Nail Injuries

Treatment at Home

Home care should begin with initial wound care and evaluation of the injury.

  • First, remove all jewelry from the affected hand or foot.
  • Stop any bleeding by applying pressure with a clean cloth. When the bleeding has stopped, remove the cloth and examine the injury.
  • Home care may be appropriate if there is only a subungual hematoma(nail bruise) that you do not want to be drained or that occupies less than 25% of the total nail if the finger or toe is not bent or deformed, and if there are no lacerations or avulsions of the nail. Do not be too concerned if there are some minor scrapes around the nail.
  • Keep the hand or foot elevated above the level of the heart. This will help with the throbbing.
  • Use acetaminophen (Tylenol) or ibuprofen (Advil) for pain if you are not allergic to these medications.
  • Wash any cuts or scrapes in soap and water, then apply a bandage.
  • If there are any lacerations, avulsions, a large nail bruise, or if the finger or toe is bent (deformed), you will need to go to a hospital’s emergency department.
  • Do not pull at the nail or try to remove it from the nail bed. Wrap any amputated parts in a moist clean paper towel, place in a zip-locked plastic bag, then place the bag in ice. Bring this with you to the hospital’s emergency department.
  • Wrap hand or foot in a clean towel.
  • Check on whether your tetanus immunization is current.

Medical Treatment

Basic wound care is the same for all nail injuries, although the specific repair techniques will vary depending on the type of injury. The wound will be cleaned so that the doctor can examine it more closely. A tetanus shot will be given if it has been longer than 10 years since your last one.

If a repair is needed, the finger or toe will be numbed up prior to starting work. This is usually done by injecting medicine at the bottom of the finger or toe. This makes the entire finger or toe numb, so that you do not feel the doctor working on the nail. Depending on the injury, the doctor may choose to inject the numbing medicine directly into the nail bed or nail folds instead of numbing the entire finger.

Sometimes a tourniquet to slow the blood flow is used on the finger or toe during the repair. This helps prevent bleeding during the procedure, so that the doctor can see the wound more clearly.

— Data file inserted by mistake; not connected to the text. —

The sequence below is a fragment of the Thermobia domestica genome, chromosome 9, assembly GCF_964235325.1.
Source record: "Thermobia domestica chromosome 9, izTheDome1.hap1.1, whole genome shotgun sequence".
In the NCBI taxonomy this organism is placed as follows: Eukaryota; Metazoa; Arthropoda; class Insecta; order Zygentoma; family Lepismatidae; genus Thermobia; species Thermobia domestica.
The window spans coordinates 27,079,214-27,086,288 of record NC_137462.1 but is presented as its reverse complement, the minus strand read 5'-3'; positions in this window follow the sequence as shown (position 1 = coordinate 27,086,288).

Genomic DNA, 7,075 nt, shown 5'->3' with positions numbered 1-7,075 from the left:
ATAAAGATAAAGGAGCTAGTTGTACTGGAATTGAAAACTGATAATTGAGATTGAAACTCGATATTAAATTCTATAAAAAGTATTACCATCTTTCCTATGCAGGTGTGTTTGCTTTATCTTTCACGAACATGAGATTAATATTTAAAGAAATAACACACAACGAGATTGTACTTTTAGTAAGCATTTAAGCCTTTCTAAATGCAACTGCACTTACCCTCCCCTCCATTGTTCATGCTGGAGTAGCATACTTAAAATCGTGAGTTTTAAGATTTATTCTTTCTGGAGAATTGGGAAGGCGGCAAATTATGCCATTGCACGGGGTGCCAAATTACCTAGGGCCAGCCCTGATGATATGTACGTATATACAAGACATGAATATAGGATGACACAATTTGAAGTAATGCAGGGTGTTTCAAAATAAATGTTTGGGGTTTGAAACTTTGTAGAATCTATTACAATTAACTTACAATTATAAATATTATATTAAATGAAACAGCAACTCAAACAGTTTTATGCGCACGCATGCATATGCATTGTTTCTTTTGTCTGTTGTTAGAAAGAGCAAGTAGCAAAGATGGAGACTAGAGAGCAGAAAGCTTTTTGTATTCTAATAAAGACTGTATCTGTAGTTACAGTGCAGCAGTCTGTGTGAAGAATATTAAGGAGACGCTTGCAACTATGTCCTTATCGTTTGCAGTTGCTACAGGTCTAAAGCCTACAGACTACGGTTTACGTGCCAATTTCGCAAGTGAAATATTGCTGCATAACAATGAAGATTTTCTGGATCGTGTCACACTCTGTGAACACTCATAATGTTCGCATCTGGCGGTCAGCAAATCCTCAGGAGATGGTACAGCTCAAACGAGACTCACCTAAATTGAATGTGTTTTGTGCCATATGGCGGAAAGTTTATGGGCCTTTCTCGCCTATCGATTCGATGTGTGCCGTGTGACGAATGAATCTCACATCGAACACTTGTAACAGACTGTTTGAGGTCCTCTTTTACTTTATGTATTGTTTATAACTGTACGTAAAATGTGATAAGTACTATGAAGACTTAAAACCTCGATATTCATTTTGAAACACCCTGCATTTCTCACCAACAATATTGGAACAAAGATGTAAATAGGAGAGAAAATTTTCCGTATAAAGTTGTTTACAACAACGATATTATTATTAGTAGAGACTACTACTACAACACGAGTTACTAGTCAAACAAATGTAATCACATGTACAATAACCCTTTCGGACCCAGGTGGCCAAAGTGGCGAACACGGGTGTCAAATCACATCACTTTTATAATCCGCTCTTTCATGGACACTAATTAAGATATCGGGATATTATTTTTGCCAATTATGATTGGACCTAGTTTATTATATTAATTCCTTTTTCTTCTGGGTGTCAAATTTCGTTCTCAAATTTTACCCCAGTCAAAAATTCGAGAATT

Antibiotics are usually not given unless the bone is broken and there is bleeding or a laceration, or if the wound is from a bite.

  • Nail bruise: The doctor may decide to drain the blood by placing a hole in the nail plate. This painless procedure allows the blood to drain out of the hole and relieve the pressure and throbbing sensation. This can be done with a heated paperclip, a heated needle, or a battery-operated heating device. The doctor may occasionally choose to remove the nail and examine the nail bed for a laceration. This is more likely if it is a large bruise and the bone is broken.
  • Nail laceration (cut): At least a portion of the nail will have to be removed prior to repair of the cut. The nail bed and the surrounding skin will have to be sewn up, often with several different types of sutures (stitches). After the nail bed has been repaired, the nail will be replaced and sewn or glued (with medical-grade glue) to the finger, or a special type of gauze will be inserted in place of the nail. This dressing will have to remain in place for two to three weeks.
  • Fingertip amputation: The doctor will probably not be able to reattach the tip of the finger. If the piece is large and clean enough, a few major medical centers may try to reattach the tip or improve the final appearance of the finger using advanced techniques. Even with highly trained hand surgeons and microvascular techniques, there is a high rate of failure with this procedure.
  • Nail avulsion: The nail sometimes can be replaced under the skin if there has been no damage to the nail bed. However, with a nail avulsion, there is usually a nail bed injury that will require nail bed repair.
  • Broken bone: If the bone is still in line, the doctor will repair any other injuries. A splint will then be placed on the broken finger or the broken toe to keep the bone in place. If the bone is out of line, a bone or hand specialist may have to place a wire in the tip of the finger to keep the bone in place. Antibiotics may be given if there is a laceration involved.

The fingernail is an important part of fingertip function. It provides support for the finger pad and improves sensation. The toenail functions in a similar manner in the foot.

Injuries to the nail can range from a bruise under the nail to separation of the nail from the nail bed. They can be complex wounds to repair. Permanent deformity to the nail can result, even after proper repair.

What Causes Nail Injuries?

Most injuries to the nail arise from one of three mechanisms.

  • Crushing forces, such as hammers, doors slamming on fingers, human bites, or machinery
  • Slicing or cutting, such as knives, box cutters, or machinery
  • Tearing or ripping, such as stubbing a toe or catching a fingernail on an object